What you should know
A contract for services doesn’t have to be in writing. In most cases, it can be an oral agreement.
Let’s say you hire a babysitter. It will likely happen over the phone or in a casual conversation. The moment you strike an agreement, you have made a contract.
But it’s still best to put your agreement in writing if you can. Especially if there’s a lot of money involved or you want a particular outcome.
You may need to prove what everyone agreed to. With an oral agreement, there’s no paper trail to identify what both parties agreed to initially.
There can also be misunderstandings when nothing’s in writing. Maybe one of you thought you were agreeing to something a bit different; with no record of the arrangement there’s no way to check what was the intention of the parties.
Let’s say you hire someone to perform a service at some point in the future: could be next week or even next year. This is called a future performance contract. The law requires a few things for this type of contract.
Rules for a future performance contract
One: It must be in writing.
Two: The contract must have certain things in it, like the purchase price, start and finish dates, and your right as the buyer to cancel. If any of the required information is missing, you can cancel the contract.
And number three: You must receive a copy of the contract from the service provider, within 15 days. If you don’t, you can cancel the contract.
Rules for a direct sales contract
There’s also door-to-door sales, which have their own set of rules.
If someone comes to your door and offers to wash your windows or perform some other service, the contract you make with them is called a direct sales contract. We've got information on door-to-door and other direct sales contracts.
There are some things the law says a service provider can’t do. They can’t mislead you, for instance, or use other unfair practices.
Here are examples. They can’t:
- Claim that what they’re selling is of high quality when it actually isn’t.
- Say it’s on sale when it’s not.
They also can’t:
- Apply “undue pressure” to force you to buy. For example: they can’t urge you to sign right here and now or you’ll lose out on the “special price” they’re offering.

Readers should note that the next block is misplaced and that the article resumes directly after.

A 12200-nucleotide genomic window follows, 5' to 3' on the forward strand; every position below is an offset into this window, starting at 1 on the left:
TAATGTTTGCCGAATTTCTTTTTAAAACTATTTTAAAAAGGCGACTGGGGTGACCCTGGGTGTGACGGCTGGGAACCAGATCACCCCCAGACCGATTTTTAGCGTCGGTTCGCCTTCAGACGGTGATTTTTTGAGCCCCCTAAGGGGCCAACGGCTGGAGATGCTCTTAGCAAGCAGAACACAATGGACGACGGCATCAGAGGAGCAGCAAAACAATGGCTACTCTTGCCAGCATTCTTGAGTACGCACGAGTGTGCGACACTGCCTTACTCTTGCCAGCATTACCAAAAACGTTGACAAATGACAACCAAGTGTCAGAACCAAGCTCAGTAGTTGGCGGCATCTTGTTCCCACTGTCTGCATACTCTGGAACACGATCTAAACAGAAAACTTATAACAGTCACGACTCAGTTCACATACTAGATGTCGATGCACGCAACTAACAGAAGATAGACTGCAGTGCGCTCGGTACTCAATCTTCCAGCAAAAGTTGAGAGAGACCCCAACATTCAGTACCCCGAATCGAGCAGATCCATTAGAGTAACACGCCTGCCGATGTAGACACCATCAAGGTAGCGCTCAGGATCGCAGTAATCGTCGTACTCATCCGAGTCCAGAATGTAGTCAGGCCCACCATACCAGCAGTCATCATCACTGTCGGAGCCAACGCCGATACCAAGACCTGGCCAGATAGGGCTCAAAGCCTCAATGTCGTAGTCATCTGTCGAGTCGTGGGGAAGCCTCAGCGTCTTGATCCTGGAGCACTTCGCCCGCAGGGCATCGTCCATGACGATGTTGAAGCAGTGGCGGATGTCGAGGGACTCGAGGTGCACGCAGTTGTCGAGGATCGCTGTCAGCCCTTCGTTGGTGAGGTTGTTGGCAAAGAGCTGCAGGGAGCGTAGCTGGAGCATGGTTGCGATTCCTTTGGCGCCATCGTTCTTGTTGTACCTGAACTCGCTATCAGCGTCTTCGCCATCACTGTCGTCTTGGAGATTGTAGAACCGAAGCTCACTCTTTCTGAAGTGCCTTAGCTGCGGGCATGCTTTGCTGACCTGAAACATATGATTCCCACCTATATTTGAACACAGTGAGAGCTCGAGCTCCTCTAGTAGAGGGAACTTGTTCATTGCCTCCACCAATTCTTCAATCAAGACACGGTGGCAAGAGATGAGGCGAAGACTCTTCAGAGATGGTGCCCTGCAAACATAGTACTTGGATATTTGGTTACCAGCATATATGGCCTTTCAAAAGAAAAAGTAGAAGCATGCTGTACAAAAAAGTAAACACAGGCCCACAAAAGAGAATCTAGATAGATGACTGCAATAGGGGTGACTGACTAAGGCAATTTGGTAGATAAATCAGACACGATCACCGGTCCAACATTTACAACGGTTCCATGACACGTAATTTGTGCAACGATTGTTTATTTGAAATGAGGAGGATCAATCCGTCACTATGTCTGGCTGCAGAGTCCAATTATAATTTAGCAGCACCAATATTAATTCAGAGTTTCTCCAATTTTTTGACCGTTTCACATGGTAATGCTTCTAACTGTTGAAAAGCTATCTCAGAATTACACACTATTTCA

- Knowingly exploit you, like taking advantage of a disability or language issue you might have, knowing it might prevent you from protecting your own interests.
And if they do something misleading or unfair, it makes the contract not binding.
Make a written contract
Tip 1. Put it in writing
If there's a lot of money involved, or if it's a very important project to you, put your agreement in writing.
If the service provider doesn’t offer a written contract, write one yourself. It’s a good idea to start with a template. We’ve got a template for you here.
Tip 2. Cover off important points
Include in your contract all the details you care about. Let’s say your timeline is tight. You want the work done by a certain date. Put that in — the specific date.
Otherwise the service provider has wiggle room. By law they can take a “reasonable time” to finish the job — and that may be longer than you have.
Make sure any promises or guarantees are in writing and clear. Don’t say “the work will be done well” — specify what “well” means. Vaguely worded guarantees, or warranties buried in qualifications, aren’t worth much.
Write in the consequences if the contract is broken. What’ll happen if the service provider doesn’t do what they say they’ll do? You might say the agreement is void and you can walk away. You can also say that you don’t have to pay the full amount if the work is not completed by a certain date. It will be up to you and the service provider to agree on these finer points.
Tip 3. What to cut out
Some service contracts have “standard terms” that may not make sense in your case. They don’t have to be in there!
It’s best to take those default terms out. If something doesn’t apply to you, cross it out, initial the change, and get the other side to initial too before signing the agreement or as part of signing.
Tip 4. Careful with deposits
Some service providers will require a deposit up front before getting started.
This isn’t necessarily a red flag. But be careful, especially if the deposit is a big number. Even if the service provider is in the wrong, it can be very difficult to get your deposit back.
It may be “non-refundable”, or you may have to hire a lawyer and potentially go to court (which is expensive and time consuming!).
More steps to protect yourself
Step 1. Do your research
Ask the service provider for the names and phone numbers of other people they’ve worked for.
These are called references. Phone these people and ask them: What was the quality of the work? Was it done on time? On budget?
Your candidate’s reputation likely precedes them. Check them out online. Other customers may have posted reviews of their work. Search the service provider’s name plus “reviews” or “complaints.”
Contact the local Better Business Bureau to find out what they know of the service provider you’re thinking of hiring.
Step 2. Negotiate with confidence
When you make an offer or counteroffer to the service provider, say it with confidence. Be polite and reasonable, but firm.
Step 3. Get a receipt
When you offer to pay in cash, some service providers may give you a discount.
But if you do, there’s typically no receipt, you’ll have no evidence you paid the service provider, and less proof of your arrangement if there’s a problem.
These steps are just a summary of what you can do. We have more if you want to go further. See our in-depth coverage of hiring someone to perform a service.